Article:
[Content Disclosure: Poker Mind In Depth series]
I began my first session with Daniel Negreanu by asking about the difference between the 2004 World Series of Poker and the 2005 Series. In 2004 Daniel was WSOP Player of the Year with six cashes, five final tables and a bracelet. In 2005, there were just two small cashes and a lot of frustration. I asked Daniel how he dealt with those two very different years.
Daniel: "At 34 I have learned that there is a difference between playing bad and running bad. In 2005, I just flat out ran bad. I played well but I just got no cards. In 2004, I ran great. I think anyone who has that kind of a year has to acknowledge that they were running well. You have to be careful, when you are actually playing bad you have to adjust your game. But when you are simply running bad, you have to accept it and not try to tweak your game, which is essentially just fine the way it is. You can't fix the cards by fixing your game and you may just ruin your game by making adjustments that are unnecessary."
"I knew going into the 2005 Series that I had no chance of living up to the expectations of repeating my 2004 performance. Sure I was disappointed by my run in 2005, but my game was solid. There are times when you just have to accept it is not your day or even it is not your year. Just recently I have been running really well but not getting cards as we closed in on the final table. I have had a bunch of good runs in tournaments but no wins to show for it. Again, nothing wrong with my game, just going card dead at the wrong time."
Next, I covered the demands of PR, interviews and other drains on the players time and energy. With Daniel, Phil and Mike these can be so extensive that the players actually need a strategy to fit them all in, without cutting into their game concentration.
Daniel: "Actually for me this is pretty simple. The tournament breaks for me are too long, I don't need them. So when someone wants a quick interview on the break it is never a problem for me. Dinner break especially, I bring my own food, so dinner is an hour or more of dead time. I always tell the media to catch me at dinner."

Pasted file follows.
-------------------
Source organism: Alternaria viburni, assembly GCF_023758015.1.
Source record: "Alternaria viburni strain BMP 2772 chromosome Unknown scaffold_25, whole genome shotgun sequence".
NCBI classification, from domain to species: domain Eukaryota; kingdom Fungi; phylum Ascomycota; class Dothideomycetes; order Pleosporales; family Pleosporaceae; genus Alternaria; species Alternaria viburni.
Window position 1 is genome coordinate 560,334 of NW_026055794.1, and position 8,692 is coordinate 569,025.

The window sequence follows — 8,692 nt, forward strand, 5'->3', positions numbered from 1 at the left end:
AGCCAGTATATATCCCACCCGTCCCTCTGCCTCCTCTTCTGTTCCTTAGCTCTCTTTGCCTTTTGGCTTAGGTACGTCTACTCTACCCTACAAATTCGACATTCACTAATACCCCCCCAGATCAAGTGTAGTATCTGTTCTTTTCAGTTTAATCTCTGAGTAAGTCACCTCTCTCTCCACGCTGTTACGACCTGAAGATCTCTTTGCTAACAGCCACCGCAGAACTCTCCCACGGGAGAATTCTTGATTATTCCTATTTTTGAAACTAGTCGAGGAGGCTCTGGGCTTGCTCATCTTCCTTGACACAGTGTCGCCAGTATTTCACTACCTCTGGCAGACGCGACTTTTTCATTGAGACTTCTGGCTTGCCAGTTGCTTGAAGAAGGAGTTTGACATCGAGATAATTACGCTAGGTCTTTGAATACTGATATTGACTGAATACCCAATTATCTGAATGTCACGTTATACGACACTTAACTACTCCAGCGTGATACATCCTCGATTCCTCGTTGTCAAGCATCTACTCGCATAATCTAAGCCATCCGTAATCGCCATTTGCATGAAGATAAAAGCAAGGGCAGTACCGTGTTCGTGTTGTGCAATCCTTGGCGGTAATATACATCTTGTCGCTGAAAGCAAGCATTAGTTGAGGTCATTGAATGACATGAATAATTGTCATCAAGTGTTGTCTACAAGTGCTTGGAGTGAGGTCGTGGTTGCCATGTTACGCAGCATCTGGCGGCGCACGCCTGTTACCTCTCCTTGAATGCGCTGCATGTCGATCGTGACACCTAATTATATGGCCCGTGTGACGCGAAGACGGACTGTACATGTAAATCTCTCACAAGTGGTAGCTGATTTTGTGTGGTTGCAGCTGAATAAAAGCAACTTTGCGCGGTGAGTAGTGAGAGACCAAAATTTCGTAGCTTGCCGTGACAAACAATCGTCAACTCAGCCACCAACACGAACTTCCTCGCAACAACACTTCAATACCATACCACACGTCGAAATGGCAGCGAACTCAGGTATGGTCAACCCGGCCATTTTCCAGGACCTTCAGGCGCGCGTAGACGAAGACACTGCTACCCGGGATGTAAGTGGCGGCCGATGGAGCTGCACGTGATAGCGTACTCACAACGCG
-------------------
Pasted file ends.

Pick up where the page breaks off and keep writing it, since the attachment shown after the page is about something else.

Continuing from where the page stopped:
"On the other hand, I do get requests that are not reasonable for my schedule. If I am playing the 5 PM Series event, then I am not going to come in for an ESPN interview at 1 PM. I have tournament preparation to do, even if that is playing a round of golf. But driving to the Rio through traffic four hours before my event is just not going to happen. Catch me at dinner or schedule me at four. I am probably the easiest guy to get an interview with."
Poker Shrink: "Speaking of easy, you also always seem to be willing to take the picture with a fan or sign an autograph. How do you deal with those demands.
Daniel: "Look if something has gone wrong that day, the fans don't know it. If you just wave them off, all they will remember is that they met me and I blew them off. You can't explain to every person that you are having a bad day. So, my attitude is that you have to keep all of that to yourself. Take a moment to sign the autograph or take the picture. A fan may only get one chance, maybe thirty seconds to meet you and I want that to be a positive experience."
Poker Shrink: "Let's continue with that positive attitude idea. I have seen you genuinely upset at the table just one time and you got past that very quickly. How do you stay so even through all the bad floor rulings and bad beats?"
Daniel: "You just simply have to stay professional. Yes, the bad beats are frustrating but bad floor calls are worse. Those just shouldn't happen. And I do have my say, but then it has to be over. It does me no good to get angry or upset, it can only have a negative effect on my game. Sure you should be involved, particularly about a floor ruling but then move on. The anger serves no useful purpose and can only hurt you in the long run."
I guess I should explain about that one time I saw Daniel upset at the table. I mentioned this incident recently in another post, it was the 2006 WSOP during a Short-Handed NLHE tournament. The interesting point here is that Daniel was justifiably upset, as were Gavin Smith and Kathy Liebert, who were also at the table. The floor made a terrible decision and did not inform the players of that decision. My point here is that after the discussion and the resolution of the dispute (a poor resolution from the player's point of view) for Daniel it was over. He was back to his game in less than one hand. His ability to not tilt or let a bad decision affect his game really was on display that day.
We will continue with Daniel in the next installment of The Poker Mind In Depth.